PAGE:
Landlord Tax Changes – Restriction on Mortgage Interest Relief

Landlord – interest relief restriction: deduction v tax reduction

In his July 2015 Budget, the Chancellor dealt a blow to landlords with his announcement that from April 2017 relief for finance costs would be progressively restricted. In giving effect to the restriction, landlords would move from the current position where they are able to deduct finance costs, such as mortgage interest, in full when computing their rental profits, to one where relief is given as a basic rate tax reduction.

Phased in

The switch from deduction to interest rate reduction is to be phased in over four years, with a gradual shift away from deducting property finance costs from property income.

Tax year

% finance cost relievable by deduction

% finance costs given as basic rate tax reduction

2017/18

75%

25%

2018/19

50%

50%

2019/20

25%

75%

2020/21 onwards

0%

100%

 

Deduction v basic rate tax reduction

Where relief is given by deduction, the landlord obtains tax relief at his marginal rate of tax. The property finance costs are deducted in arriving at the taxable profit and that profit is taxed at the landlord’s marginal rate of tax.

By contrast, where relief is given as a tax reduction, the rental profit is first calculated without taking account of the finance costs relieved by tax deduction and the tax is worked out on those profits. Effect is given to the basic rate tax reduction by deducting an amount equal to the finance costs x the basic rate of tax from the tax figure initially computed on the profits.

Example

Ian is a landlord. In each year from 2016/17 to 2020/21 inclusive, he has property income of £30,000. He pays mortgage interest costs of £6000 and incurs other expenses of £2000. He also has a salary of £60,000 and pays tax on his property income at the higher rate of 40%.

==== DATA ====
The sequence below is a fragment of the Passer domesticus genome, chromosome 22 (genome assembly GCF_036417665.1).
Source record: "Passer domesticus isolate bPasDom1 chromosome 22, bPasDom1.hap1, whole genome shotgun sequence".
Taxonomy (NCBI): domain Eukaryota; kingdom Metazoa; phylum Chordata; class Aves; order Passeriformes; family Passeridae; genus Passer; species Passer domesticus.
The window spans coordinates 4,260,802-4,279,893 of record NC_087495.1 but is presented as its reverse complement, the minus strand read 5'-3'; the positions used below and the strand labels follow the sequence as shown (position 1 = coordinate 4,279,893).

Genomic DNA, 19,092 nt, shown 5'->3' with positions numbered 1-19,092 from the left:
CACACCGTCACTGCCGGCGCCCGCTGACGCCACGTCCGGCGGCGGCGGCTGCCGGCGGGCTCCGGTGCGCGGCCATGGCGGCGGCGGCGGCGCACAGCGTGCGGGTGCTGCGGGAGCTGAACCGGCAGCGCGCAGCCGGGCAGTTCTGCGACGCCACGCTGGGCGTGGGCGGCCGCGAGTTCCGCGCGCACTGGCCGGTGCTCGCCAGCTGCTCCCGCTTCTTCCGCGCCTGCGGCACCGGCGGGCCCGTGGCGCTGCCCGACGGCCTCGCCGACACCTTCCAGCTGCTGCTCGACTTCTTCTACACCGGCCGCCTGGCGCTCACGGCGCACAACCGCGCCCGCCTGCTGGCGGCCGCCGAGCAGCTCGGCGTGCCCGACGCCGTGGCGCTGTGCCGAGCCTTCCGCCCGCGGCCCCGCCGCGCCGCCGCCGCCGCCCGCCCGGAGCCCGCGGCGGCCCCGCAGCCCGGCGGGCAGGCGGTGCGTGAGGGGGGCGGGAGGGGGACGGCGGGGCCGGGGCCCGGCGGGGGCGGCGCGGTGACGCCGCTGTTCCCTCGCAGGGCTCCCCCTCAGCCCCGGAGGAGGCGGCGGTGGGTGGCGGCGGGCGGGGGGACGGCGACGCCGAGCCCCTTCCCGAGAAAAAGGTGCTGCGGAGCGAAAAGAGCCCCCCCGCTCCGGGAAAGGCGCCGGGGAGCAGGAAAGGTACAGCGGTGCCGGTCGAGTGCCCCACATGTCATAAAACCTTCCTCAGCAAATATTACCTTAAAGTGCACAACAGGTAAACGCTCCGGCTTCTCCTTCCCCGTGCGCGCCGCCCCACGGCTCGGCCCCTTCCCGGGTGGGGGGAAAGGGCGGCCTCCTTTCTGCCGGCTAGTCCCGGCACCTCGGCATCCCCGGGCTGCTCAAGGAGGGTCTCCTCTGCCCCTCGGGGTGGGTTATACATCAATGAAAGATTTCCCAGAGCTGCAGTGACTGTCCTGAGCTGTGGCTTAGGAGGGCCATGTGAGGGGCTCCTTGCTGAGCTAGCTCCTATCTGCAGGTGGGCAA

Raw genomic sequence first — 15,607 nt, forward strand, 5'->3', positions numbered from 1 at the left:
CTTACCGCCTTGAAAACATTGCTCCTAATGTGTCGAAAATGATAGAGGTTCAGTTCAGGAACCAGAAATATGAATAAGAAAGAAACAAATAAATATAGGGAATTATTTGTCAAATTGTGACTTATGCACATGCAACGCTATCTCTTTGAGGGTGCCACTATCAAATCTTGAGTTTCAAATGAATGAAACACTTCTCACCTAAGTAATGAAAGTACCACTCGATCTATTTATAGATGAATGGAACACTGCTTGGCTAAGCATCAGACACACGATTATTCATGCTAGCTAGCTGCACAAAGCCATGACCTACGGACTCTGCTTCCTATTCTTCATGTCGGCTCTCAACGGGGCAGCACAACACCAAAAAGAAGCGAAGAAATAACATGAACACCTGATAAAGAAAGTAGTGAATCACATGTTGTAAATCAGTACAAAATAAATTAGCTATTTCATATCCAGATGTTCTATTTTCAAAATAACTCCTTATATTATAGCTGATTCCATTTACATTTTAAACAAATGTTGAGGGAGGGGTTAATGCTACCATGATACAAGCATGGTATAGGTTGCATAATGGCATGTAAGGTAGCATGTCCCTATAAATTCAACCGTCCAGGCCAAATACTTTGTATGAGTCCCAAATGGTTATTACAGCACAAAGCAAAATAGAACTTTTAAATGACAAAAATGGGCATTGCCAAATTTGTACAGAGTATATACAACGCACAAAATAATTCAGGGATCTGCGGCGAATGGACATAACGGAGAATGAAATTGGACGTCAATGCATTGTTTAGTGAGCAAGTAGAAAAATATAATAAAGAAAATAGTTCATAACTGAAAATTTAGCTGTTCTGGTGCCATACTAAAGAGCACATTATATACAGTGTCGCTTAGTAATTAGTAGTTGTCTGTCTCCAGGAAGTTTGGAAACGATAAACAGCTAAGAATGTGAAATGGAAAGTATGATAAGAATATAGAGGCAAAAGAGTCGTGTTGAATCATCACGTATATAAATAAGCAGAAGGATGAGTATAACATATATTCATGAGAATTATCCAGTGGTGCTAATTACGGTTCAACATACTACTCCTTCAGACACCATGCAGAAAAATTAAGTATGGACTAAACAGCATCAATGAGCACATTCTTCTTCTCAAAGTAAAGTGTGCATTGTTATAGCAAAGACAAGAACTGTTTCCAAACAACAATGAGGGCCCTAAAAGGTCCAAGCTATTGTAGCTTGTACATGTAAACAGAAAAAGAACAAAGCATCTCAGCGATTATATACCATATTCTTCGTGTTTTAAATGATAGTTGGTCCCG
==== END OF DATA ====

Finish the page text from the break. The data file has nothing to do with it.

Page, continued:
His tax position for each of the years is as follows:

2016/17

2017/18

2018/19

2019/20

2020/21

£

£

£

£

£

Property income

30,000

30,000

30,000

30,000

30,000

Expenses

(2000)

(2000)

(2000)

(2000)

(2000)

Deductible finance costs

(6000)

(4,500)

(3,000)

(1,500)

nil

Taxable profit

22,000

23,500

25,000

26,500

28,000

Tax on profit (@40%)

8,800

9,400

10,000

10,600

11,200

Tax reduction @ 20%

0

(300)

(600)

(900)

(1200)

Total tax

8,800

9,100

9,400

9,700

10,000

 

Summary

2016/17

2017/18 2018/19 2019/20 2020/21

£

£

£

£

£

Property income

30,000

30,000

30,000

30,000

30,000

Expenses

(2000)

(2000)

(2000)

(2000)

(2000)

Finance costs

(6000)

(6000)

(6,000)

(6,000)

(6,000)

Tax

(8,800)

(9,100)

(9,400)

(9,700)

(10,000)

Profit retained

13,200 12,900 12,600 12,300

12,000

 

As a result of the shift from relief by deduction for 100% of property finance costs to relief by basic rate reduction for 100% of finance costs, Ian’s retained profit is reduced by £1,200.

Sting in the tail

Moving from deduction to tax reduction has hidden costs. The relief is given later in the calculation, which has the effect of increasing the taxpayer’s taxable income. This may move him into a higher tax bracket or trigger the high income child benefit charge or the abatement of the personal allowance.

Those most likely to be affected by these changes…..

  1. Higher rate or additional rate tax payers
  2. Landlords with other sources of income (such as income from employment)
  3. Those with high levels of debt against their buy to let property
  4. Those paying high rates of interest
  5. Those earning close to a benefit ceiling (such as child benefit)

 

These changes are one of many introduced in recent years that could massively increase a property investors annual tax liability, for more information about these changes and how they impact on you, contact us today.